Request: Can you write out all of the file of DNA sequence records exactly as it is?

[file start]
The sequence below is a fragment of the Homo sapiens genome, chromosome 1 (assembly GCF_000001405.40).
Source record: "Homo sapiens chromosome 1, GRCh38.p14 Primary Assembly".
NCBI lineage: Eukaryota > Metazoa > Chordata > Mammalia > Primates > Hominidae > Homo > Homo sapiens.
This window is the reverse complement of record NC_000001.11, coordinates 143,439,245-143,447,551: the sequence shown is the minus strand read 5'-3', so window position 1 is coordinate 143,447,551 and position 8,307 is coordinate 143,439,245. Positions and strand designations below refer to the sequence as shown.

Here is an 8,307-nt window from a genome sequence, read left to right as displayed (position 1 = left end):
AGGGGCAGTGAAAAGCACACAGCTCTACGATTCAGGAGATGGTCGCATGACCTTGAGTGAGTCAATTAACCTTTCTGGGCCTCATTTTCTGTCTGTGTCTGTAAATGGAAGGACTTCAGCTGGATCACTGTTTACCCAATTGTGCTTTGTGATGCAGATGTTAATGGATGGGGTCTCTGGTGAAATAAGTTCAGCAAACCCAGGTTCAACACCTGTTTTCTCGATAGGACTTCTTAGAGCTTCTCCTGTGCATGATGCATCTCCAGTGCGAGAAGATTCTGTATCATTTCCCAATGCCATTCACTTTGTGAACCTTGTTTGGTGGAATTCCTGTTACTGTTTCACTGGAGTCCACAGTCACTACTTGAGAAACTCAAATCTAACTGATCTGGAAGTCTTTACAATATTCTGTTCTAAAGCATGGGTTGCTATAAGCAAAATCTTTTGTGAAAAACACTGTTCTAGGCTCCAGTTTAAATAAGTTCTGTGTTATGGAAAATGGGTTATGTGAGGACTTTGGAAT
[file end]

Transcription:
The sequence below is a fragment of the Homo sapiens genome, chromosome 1 (assembly GCF_000001405.40).
Source record: "Homo sapiens chromosome 1, GRCh38.p14 Primary Assembly".
NCBI lineage: Eukaryota > Metazoa > Chordata > Mammalia > Primates > Hominidae > Homo > Homo sapiens.
This window is the reverse complement of record NC_000001.11, coordinates 143,439,245-143,447,551: the sequence shown is the minus strand read 5'-3', so window position 1 is coordinate 143,447,551 and position 8,307 is coordinate 143,439,245. Positions and strand designations below refer to the sequence as shown.

Here is an 8,307-nt window from a genome sequence, read left to right as displayed (position 1 = left end):
AGGGGCAGTGAAAAGCACACAGCTCTACGATTCAGGAGATGGTCGCATGACCTTGAGTGAGTCAATTAACCTTTCTGGGCCTCATTTTCTGTCTGTGTCTGTAAATGGAAGGACTTCAGCTGGATCACTGTTTACCCAATTGTGCTTTGTGATGCAGATGTTAATGGATGGGGTCTCTGGTGAAATAAGTTCAGCAAACCCAGGTTCAACACCTGTTTTCTCGATAGGACTTCTTAGAGCTTCTCCTGTGCATGATGCATCTCCAGTGCGAGAAGATTCTGTATCATTTCCCAATGCCATTCACTTTGTGAACCTTGTTTGGTGGAATTCCTGTTACTGTTTCACTGGAGTCCACAGTCACTACTTGAGAAACTCAAATCTAACTGATCTGGAAGTCTTTACAATATTCTGTTCTAAAGCATGGGTTGCTATAAGCAAAATCTTTTGTGAAAAACACTGTTCTAGGCTCCAGTTTAAATAAGTTCTGTGTTATGGAAAATGGGTTATGTGAGGACTTTGGAAT